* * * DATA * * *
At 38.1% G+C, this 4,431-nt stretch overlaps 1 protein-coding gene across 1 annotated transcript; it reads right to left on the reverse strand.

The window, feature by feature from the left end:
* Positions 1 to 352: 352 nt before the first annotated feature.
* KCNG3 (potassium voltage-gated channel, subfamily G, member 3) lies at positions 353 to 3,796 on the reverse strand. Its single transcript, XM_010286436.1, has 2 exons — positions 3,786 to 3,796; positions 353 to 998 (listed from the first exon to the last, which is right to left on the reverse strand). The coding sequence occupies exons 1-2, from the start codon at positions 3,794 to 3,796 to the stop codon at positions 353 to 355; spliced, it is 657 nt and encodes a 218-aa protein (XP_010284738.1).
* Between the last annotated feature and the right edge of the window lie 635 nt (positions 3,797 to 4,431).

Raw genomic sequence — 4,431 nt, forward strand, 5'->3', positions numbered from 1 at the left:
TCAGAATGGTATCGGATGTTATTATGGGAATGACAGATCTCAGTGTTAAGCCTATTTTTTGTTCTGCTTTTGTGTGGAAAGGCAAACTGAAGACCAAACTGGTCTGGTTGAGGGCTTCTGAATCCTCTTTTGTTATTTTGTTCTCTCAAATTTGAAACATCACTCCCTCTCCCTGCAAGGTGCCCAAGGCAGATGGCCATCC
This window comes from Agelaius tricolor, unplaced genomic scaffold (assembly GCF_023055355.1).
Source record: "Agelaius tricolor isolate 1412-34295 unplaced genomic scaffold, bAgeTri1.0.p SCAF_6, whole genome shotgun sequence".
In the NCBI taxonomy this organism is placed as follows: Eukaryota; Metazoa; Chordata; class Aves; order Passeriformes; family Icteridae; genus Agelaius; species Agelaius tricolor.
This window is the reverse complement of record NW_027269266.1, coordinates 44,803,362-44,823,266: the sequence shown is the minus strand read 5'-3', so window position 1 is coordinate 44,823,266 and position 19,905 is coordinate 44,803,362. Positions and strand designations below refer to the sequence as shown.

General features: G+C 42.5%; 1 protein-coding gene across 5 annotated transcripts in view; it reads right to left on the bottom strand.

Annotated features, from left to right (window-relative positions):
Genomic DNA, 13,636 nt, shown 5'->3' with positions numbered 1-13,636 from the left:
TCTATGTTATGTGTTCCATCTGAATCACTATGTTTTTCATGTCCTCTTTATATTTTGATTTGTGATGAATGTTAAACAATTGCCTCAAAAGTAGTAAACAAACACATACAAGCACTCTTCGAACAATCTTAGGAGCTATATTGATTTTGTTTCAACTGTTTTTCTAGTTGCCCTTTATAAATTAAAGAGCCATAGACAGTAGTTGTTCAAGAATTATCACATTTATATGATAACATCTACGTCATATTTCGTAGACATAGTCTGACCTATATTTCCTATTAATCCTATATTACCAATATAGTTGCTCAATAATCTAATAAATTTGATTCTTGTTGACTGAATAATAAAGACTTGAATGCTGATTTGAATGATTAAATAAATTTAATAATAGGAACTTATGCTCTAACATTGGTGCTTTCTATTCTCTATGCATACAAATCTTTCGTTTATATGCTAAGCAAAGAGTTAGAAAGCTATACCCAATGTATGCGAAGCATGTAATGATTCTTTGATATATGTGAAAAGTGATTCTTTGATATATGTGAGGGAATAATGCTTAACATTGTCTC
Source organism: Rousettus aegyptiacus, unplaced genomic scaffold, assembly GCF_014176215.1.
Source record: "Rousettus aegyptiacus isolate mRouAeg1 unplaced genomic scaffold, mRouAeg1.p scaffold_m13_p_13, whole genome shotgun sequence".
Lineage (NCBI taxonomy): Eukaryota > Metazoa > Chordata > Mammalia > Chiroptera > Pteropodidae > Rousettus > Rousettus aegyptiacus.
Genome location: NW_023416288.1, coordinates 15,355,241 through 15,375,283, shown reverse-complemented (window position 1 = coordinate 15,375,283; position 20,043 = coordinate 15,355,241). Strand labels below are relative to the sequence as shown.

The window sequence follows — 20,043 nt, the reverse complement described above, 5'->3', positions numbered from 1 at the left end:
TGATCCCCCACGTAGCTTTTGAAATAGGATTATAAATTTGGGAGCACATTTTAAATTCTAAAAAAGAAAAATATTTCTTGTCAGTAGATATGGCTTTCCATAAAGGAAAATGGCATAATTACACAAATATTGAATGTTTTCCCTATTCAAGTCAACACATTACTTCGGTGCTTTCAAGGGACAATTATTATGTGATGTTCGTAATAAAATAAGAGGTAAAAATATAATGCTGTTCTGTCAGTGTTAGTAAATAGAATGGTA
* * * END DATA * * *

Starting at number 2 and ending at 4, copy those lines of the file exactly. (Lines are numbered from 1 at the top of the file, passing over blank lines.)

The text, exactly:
The window, feature by feature from the left end:
* Positions 1 to 352: 352 nt before the first annotated feature.
* KCNG3 (potassium voltage-gated channel, subfamily G, member 3) lies at positions 353 to 3,796 on the reverse strand. Its single transcript, XM_010286436.1, has 2 exons — positions 3,786 to 3,796; positions 353 to 998 (listed from the first exon to the last, which is right to left on the reverse strand). The coding sequence occupies exons 1-2, from the start codon at positions 3,794 to 3,796 to the stop codon at positions 353 to 355; spliced, it is 657 nt and encodes a 218-aa protein (XP_010284738.1).